- Forest Code regulates how much land should be maintained as native forest
- Congress approved updates last month that were slammed by environmentalists
- President vetoes articles that would have eliminated reforestation requirements
Brazilian President Dilma Rousseff on Friday vetoed 12 articles of a controversial forest bill approved by Congress last month, which was promoted by the powerful agriculture lobby but slammed by environmentalists.
The legislation updates the complex Forest Code, regulating how much and what kind of land should be maintained as native forest and how much can be cleared for ranching and agriculture.
Rousseff's decision comes less than a month before Rio de Janeiro is due to host a high-profile U.N. summit on sustainable development. Many Brazilians had pushed for a complete veto, staging protests across the county and collecting 1.9 million signatures for a petition.
Instead, Rousseff opted for line-item vetoes of articles that many said would grant amnesty to those who had illegally cleared land.
She vetoed sections that would have eliminated reforestation requirements and sharply reduced the area around water sources that must be maintained as forest.
The Amazon rainforest covers a huge area, roughly half as large as the United States, with about 60% of it in Brazil.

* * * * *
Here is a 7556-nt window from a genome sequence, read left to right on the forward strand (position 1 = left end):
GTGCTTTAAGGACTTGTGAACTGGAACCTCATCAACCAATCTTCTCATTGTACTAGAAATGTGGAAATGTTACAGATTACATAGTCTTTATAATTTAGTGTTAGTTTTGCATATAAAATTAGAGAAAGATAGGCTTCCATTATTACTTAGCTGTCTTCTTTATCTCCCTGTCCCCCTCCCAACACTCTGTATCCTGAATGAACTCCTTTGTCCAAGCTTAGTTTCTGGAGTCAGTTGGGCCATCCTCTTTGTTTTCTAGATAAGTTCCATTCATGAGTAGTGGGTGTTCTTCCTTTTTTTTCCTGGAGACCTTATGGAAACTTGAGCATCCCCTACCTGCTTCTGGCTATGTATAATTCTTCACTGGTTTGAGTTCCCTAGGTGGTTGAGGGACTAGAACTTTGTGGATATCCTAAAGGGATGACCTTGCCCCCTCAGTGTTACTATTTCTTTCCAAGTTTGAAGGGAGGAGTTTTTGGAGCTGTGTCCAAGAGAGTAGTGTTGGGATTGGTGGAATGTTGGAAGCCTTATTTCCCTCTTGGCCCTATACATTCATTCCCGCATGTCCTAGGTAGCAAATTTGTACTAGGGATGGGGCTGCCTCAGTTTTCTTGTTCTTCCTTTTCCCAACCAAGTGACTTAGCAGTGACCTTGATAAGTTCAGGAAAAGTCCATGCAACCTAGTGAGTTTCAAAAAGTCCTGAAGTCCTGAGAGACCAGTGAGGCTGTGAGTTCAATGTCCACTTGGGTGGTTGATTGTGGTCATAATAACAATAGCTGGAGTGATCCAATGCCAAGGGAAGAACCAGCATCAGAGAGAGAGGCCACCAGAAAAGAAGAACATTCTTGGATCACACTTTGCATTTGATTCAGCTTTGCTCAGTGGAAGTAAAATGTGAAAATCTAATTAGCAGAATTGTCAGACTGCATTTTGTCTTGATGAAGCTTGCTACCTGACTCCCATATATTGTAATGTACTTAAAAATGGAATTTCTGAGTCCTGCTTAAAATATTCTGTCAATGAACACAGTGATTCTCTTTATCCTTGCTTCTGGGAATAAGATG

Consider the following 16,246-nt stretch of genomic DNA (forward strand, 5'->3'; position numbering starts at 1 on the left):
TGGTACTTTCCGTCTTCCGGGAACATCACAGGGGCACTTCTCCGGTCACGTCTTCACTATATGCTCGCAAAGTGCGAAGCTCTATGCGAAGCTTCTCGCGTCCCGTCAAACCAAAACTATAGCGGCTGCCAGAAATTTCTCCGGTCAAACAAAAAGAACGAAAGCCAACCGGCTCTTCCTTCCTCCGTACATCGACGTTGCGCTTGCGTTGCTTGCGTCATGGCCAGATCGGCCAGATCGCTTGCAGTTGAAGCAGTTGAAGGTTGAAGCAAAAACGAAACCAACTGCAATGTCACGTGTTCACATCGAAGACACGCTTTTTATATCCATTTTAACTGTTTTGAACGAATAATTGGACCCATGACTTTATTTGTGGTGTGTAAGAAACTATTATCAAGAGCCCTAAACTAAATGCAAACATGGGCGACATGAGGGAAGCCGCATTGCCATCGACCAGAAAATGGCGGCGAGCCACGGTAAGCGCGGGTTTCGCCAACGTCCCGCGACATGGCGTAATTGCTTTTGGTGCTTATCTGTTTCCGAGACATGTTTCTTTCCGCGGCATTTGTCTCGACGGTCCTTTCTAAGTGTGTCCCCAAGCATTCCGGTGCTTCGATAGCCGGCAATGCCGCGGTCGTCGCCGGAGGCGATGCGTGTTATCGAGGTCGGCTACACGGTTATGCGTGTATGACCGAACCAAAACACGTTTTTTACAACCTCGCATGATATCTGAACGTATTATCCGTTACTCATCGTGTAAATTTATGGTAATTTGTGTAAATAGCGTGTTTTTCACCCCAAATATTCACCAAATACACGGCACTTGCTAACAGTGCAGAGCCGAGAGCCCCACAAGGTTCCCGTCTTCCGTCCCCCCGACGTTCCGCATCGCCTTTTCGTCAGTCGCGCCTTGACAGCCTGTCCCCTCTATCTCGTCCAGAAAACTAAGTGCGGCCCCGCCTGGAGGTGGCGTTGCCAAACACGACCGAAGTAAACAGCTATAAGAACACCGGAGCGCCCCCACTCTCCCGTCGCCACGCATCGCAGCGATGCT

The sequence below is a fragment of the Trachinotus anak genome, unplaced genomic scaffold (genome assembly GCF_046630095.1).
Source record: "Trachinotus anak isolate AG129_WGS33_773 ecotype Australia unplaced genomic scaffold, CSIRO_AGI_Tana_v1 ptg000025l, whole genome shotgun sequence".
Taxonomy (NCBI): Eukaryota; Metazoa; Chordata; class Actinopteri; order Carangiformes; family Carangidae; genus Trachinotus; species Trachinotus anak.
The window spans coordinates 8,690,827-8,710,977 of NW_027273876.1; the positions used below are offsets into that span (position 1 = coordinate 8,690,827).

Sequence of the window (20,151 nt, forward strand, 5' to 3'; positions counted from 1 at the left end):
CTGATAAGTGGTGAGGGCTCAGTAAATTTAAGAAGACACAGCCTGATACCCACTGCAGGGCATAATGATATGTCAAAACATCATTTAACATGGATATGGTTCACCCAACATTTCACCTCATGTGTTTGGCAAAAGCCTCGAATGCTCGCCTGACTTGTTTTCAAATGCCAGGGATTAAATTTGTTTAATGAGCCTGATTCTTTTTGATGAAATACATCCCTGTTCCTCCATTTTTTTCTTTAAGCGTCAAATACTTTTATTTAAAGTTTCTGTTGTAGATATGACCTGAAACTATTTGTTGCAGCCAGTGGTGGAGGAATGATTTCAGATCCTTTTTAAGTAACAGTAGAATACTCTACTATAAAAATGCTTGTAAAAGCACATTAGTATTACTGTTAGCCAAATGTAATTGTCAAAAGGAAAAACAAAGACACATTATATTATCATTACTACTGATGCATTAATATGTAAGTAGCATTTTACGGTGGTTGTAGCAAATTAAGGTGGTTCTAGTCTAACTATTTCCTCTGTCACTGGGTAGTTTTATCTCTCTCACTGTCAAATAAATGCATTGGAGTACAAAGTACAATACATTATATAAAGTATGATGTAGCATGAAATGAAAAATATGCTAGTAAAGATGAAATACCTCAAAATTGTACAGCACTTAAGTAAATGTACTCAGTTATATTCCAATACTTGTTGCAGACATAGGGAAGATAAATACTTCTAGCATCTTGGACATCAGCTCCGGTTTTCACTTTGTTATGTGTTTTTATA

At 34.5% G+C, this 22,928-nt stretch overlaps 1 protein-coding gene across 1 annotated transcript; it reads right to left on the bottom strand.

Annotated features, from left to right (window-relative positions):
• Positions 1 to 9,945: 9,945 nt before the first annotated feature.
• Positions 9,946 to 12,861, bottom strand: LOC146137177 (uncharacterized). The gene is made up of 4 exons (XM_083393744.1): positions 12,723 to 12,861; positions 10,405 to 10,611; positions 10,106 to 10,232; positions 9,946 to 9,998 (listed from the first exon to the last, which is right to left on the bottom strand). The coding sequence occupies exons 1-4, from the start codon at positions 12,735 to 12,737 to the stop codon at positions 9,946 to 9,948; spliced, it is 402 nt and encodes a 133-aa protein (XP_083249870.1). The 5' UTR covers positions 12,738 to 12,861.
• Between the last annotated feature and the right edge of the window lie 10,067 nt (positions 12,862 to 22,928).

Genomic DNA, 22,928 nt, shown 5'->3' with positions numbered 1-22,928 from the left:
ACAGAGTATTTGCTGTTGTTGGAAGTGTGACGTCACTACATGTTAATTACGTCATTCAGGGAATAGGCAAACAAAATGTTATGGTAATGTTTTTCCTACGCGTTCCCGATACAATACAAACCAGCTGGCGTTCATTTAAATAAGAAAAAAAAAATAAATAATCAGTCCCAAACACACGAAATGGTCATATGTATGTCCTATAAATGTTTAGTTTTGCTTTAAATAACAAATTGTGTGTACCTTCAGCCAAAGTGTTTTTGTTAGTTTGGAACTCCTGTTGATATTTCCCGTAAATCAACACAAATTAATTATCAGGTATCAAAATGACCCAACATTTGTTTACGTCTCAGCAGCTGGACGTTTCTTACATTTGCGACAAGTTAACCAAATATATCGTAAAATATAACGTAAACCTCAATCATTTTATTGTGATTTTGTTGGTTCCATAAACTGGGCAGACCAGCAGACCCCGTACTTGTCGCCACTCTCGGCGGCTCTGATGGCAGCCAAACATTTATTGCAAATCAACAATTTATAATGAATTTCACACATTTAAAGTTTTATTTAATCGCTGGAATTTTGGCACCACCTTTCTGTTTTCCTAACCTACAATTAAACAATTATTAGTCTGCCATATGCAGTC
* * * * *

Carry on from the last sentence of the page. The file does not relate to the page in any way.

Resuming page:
It is estimated that nearly a fifth of the Brazilian forest has been lost since 1970, but over the past decade, authorities cracked down on clear-cutting, reducing the rate of deforestation by 80%.
Former environment minister and presidential candidate Marina Silva has been a loud critic of the bill.
"It's a setback without precedent after the 23 years of progress we've made," she said.
Sen. Katia Abreu, who represents the agriculture and ranching lobby, said the question of reforesting around rivers is more complicated than it appears.
"There are a lot of people who only have a tiny plot of land which is entirely inside the river margins," she said. "What are they going to do with those people? How are they going to reimburse them?"
For years, the Brazilian government encouraged settlers to slash and burn forests in the sparsely populated center, north and west of the country for farming and ranching.
Over three decades, Brazil went from being a food importer to an agricultural powerhouse.
The new Forest Code has been an attempt to reach a compromise for farmers and environmentalists.